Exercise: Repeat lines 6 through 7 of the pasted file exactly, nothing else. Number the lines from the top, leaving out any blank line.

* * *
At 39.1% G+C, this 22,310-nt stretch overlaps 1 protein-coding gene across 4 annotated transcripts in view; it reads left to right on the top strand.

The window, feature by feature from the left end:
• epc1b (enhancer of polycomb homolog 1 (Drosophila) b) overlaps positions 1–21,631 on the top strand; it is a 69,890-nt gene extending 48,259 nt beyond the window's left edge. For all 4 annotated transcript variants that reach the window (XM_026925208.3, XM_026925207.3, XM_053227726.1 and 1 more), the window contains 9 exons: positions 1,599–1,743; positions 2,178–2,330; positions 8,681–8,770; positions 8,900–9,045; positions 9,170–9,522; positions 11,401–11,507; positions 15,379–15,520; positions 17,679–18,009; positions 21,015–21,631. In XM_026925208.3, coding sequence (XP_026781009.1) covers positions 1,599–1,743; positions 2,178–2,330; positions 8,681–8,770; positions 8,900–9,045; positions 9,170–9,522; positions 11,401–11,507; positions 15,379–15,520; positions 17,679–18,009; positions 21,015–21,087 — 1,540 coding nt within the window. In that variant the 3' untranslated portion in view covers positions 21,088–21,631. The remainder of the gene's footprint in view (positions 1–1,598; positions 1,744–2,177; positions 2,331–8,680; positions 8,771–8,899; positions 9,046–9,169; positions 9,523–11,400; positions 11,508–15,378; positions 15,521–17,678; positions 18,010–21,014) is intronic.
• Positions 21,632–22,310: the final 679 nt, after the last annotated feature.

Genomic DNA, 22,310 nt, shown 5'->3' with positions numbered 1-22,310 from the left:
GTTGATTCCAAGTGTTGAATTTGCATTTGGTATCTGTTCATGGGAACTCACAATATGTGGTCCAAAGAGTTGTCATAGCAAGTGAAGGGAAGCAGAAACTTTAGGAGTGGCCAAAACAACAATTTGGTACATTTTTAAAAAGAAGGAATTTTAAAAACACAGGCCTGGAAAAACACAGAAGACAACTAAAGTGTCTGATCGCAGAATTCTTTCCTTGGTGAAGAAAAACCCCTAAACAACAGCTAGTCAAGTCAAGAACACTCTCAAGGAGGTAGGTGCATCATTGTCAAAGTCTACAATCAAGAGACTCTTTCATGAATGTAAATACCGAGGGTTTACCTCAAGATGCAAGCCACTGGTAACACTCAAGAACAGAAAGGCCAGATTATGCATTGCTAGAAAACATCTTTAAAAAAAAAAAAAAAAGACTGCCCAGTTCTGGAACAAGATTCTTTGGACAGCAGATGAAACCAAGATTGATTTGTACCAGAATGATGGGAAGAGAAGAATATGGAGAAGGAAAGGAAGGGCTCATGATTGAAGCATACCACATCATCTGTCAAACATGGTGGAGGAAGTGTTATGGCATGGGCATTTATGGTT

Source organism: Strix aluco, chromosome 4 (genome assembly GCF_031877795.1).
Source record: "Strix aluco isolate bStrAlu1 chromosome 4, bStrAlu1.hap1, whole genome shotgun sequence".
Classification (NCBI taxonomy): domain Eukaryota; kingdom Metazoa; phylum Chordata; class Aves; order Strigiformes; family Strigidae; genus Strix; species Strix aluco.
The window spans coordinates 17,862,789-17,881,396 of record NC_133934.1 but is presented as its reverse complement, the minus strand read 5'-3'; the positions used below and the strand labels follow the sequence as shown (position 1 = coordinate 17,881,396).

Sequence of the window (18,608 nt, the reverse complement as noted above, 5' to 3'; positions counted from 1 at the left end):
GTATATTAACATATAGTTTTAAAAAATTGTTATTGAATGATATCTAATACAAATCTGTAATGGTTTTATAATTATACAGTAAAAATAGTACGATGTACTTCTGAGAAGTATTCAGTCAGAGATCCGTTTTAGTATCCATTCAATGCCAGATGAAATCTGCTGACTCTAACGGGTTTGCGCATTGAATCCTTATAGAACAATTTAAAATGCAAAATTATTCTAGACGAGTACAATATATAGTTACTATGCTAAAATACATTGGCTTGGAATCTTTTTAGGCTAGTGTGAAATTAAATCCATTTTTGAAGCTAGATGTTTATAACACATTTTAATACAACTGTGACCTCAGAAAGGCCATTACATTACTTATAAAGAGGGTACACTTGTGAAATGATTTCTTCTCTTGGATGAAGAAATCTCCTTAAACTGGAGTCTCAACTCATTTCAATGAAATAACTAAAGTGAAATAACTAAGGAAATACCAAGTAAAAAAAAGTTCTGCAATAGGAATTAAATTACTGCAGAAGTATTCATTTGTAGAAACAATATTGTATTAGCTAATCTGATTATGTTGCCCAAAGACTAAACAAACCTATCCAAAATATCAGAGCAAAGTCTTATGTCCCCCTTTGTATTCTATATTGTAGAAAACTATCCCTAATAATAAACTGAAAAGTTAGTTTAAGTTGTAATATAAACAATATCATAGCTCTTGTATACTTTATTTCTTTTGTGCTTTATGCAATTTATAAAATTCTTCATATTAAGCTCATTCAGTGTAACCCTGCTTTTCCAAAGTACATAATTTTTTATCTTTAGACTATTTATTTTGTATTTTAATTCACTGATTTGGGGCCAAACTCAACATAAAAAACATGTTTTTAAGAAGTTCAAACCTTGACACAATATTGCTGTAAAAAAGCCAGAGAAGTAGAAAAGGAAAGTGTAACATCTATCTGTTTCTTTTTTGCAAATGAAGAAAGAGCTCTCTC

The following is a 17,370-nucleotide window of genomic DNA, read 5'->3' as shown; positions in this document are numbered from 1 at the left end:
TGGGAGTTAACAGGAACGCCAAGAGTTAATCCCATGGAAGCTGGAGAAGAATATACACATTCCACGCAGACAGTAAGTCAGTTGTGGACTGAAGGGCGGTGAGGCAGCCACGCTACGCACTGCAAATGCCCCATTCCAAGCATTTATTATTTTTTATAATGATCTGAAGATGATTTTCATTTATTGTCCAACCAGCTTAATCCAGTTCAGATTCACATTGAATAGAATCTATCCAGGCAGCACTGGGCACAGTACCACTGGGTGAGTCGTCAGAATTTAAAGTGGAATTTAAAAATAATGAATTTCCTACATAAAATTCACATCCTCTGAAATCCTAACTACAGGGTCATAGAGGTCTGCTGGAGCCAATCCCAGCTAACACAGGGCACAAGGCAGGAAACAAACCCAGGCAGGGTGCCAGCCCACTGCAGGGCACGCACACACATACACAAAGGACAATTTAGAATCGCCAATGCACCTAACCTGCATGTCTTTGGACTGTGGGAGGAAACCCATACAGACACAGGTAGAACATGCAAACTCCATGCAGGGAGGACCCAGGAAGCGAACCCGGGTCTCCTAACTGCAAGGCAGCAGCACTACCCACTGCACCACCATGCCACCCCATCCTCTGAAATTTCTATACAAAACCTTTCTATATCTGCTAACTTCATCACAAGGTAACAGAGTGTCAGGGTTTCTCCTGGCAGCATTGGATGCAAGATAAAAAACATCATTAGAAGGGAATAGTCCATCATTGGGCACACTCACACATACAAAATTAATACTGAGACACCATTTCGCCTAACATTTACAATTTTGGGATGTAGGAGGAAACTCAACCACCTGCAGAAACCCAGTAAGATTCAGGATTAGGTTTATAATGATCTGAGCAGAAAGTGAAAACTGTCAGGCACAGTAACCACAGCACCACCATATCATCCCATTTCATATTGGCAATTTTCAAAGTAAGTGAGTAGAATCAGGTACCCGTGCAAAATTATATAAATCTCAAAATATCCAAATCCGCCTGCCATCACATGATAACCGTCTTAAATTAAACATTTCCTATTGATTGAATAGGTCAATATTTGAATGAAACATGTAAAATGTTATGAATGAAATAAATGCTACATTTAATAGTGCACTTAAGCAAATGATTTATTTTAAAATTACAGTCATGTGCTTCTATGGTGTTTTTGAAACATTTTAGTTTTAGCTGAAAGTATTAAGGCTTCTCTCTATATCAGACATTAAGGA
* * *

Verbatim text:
GTTGATTCCAAGTGTTGAATTTGCATTTGGTATCTGTTCATGGGAACTCACAATATGTGGTCCAAAGAGTTGTCATAGCAAGTGAAGGGAAGCAGAAACTTTAGGAGTGGCCAAAACAACAATTTGGTACATTTTTAAAAAGAAGGAATTTTAAAAACACAGGCCTGGAAAAACACAGAAGACAACTAAAGTGTCTGATCGCAGAATTCTTTCCTTGGTGAAGAAAAACCCCTAAACAACAGCTAGTCAAGTCAAGAACACTCTCAAGGAGGTAGGTGCATCATTGTCAAAGTCTACAATCAAGAGACTCTTTCATGAATGTAAATACCGAGGGTTTACCTCAAGATGCAAGCCACTGGTAACACTCAAGAACAGAAAGGCCAGATTATGCATTGCTAGAAAACATCTTTAAAAAAAAAAAAAAAAGACTGCCCAGTTCTGGAACAAGATTCTTTGGACAGCAGATGAAACCAAGATTGATTTGTACCAGAATGATGGGAAGAGAAGAATATGGAGAAGGAAAGGAAGGGCTCATGATTGAAGCATACCACATCATCTGTCAAACATGGTGGAGGAAGTGTTATGGCATGGGCATTTATGGTT

Source organism: Strix aluco, chromosome 4 (genome assembly GCF_031877795.1).